How to Find Happiness in a Sea of Bad News

Do you want to know why Americans eat anti-depessants like Cheetos at a Super Bowl party?

Have you heard of the game “Ain’t it Awful?”

It isn’t a board game or a video game or a TV game show, it’s a conversational game we play with ourselves, our friends, our families, and our society as a whole. We play to get an emotional payoff. It relieves us of responsibility for changing the parts of our lives we can change.

You probably played “Ain’t it Awful” with friends when you were in college. Maybe you were sitting around the dorm room and the conversation went like this…

“Did you hear about Anne? She’s failing out. The dean told her she wasn’t college material.”

“Yeah? That’s nothing. Did you hear about Jenny? She’s pregnant and she won’t have an abortion. It’s going to ruin her life. She’ll have to dropout and raise a baby.”

“You know what? It could be worse. My cousin Shelia’s only 21 and already has three kids. She lives with her alcoholic boyfriend who beats her all the time. We’ve been trying to get her to leave. She used to be so smart and pretty. What a waste.”

If it’s a light game of “Ain’t it awful” it ends there, everyone shakes their heads and mutters some version of “Ain’t it Awful” and then the subject changes.

You can be sure you’re playing the game when someone mentions something awful just to be interesting and then someone else feels they have to “one up” them with an even more awful thing.

Another sure sign of the game, is how it promotes powerlessness. To be an “Ain’t it Awful” game, no solution can be sought. Seeking solutions ruins the game. The tragedies must be out of your control. And if a solution is proposed it’s usually impractical and extreme.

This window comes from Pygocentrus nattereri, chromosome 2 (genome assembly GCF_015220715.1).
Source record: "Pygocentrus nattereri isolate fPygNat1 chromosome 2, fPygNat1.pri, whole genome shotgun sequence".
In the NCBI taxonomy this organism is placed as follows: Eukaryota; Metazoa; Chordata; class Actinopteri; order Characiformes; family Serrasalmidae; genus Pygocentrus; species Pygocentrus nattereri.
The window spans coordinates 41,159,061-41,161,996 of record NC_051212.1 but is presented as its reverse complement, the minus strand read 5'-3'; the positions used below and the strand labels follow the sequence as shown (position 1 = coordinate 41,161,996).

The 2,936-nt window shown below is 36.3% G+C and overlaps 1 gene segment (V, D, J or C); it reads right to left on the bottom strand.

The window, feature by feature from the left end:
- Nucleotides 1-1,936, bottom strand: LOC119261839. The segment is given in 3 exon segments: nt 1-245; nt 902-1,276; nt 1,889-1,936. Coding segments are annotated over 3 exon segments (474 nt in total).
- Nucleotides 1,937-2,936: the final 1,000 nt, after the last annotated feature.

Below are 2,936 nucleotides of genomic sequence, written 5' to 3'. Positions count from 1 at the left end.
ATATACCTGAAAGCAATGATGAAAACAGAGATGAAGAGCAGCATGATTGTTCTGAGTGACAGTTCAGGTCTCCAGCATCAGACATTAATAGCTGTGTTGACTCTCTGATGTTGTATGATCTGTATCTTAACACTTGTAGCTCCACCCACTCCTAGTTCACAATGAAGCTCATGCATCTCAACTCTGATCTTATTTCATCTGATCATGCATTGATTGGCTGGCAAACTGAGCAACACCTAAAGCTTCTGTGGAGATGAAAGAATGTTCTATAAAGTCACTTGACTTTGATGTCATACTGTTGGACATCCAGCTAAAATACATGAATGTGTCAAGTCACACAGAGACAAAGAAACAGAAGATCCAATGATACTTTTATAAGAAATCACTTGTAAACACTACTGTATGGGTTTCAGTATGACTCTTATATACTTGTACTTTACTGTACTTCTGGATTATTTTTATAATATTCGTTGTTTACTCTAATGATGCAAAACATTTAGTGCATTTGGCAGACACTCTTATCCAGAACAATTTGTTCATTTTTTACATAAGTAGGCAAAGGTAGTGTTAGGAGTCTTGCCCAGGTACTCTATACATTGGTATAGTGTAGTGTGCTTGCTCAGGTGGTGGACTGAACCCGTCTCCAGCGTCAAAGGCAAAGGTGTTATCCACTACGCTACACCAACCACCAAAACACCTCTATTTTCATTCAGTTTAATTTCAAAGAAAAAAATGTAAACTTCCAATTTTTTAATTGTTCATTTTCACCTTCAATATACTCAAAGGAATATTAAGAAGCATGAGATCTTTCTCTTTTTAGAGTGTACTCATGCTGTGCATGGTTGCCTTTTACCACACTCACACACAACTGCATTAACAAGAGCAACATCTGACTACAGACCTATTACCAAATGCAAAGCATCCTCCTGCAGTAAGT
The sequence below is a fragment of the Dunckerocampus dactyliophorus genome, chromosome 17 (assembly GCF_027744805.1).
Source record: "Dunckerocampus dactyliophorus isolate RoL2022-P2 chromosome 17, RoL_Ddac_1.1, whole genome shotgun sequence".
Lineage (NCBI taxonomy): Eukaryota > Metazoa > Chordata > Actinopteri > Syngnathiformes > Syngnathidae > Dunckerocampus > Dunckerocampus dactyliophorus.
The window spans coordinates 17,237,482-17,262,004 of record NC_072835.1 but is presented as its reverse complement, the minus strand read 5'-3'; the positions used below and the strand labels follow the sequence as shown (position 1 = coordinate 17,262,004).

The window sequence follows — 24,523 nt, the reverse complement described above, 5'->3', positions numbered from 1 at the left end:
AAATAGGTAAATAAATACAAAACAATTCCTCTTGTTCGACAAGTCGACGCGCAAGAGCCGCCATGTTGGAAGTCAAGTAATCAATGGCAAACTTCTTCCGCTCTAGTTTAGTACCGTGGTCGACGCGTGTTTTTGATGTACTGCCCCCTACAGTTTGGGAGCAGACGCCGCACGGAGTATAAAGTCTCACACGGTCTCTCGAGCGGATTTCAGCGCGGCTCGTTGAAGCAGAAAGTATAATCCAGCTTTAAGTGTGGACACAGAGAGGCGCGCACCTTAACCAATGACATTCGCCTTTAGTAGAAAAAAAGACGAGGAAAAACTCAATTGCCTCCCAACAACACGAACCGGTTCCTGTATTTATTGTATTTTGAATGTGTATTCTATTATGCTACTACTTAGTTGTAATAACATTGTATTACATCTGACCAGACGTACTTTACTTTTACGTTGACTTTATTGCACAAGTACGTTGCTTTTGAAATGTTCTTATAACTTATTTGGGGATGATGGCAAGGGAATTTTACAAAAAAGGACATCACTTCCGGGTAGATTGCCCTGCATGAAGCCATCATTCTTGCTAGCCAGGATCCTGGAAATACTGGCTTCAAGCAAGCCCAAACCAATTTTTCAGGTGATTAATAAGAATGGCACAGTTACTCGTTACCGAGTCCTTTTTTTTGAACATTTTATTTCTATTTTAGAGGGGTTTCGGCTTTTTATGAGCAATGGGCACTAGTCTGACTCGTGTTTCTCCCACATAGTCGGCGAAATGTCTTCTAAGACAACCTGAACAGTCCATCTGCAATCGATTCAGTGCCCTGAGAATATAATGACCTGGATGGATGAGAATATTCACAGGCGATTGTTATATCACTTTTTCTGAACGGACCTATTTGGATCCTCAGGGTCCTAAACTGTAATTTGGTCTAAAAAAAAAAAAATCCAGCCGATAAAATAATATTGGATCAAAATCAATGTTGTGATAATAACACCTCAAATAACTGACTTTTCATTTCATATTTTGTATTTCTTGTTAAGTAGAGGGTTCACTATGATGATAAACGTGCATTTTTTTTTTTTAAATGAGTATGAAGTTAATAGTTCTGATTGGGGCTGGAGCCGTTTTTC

It also works as a way of spreading guilt. “Who are we to have it so good, when so many are suffering? It just isn’t fair, and there is nothing I can do. Ain’t it awful?”

The game can be played soft or hard. In the hard version, someone is singled out for failing to understand how awful something is. You know you’ve got a hard player, when they get offended if you try to change the subject or you don’t agree that their story is really horribly, terribly, awful. When a family plays the game hard, children are shamed and ridiculed when they don’t seem to understand how awful something is. Some families play the game hard for generations. How do I know? I’ve been a hard player for most of my life. (And, yes, I realize that this post could be the first round in a game of “Ain’t it Awful.”)

Many political and religious movements use games of “Ain’t it Awful” as a recruiting tool, using shame, guilt, and fear as a means of control.

The TV news, much of our schooling, and our society as a whole feeds us this game constantly. They dredge up the worst possible news, stick it in your face, and if you don’t say “Ain’t it awful” with enough sincere heartfelt disgust, then you must be some cold-hearted sociopath. It is no wonder half the United States is running around on anti-depressants.

But it isn’t true. The game of “Ain’t it Awful” paints a false picture of our world. For the most part, our world is a wonderful place, and we are powerful beyond our own comprehension. The “Ain’t it Awful” stories are the exceptions, not the rule. But even if the world is awful, how are guilt, shame, and depression going to help?

So what can you do about this game?

Stop playing it. Don’t spread bad news just to spread it. If you are going to talk about a problem, then seek a reasonable solution. Find out if it is actionable for you. If it isn’t, move on, and focus somewhere where you can make an impact.

You’re probably not going to end world hunger, poverty, or war.

But you can:

  • Be good to the people you touch everyday
  • Create a positive idea
  • Spread it
  • Start a business
  • Create a job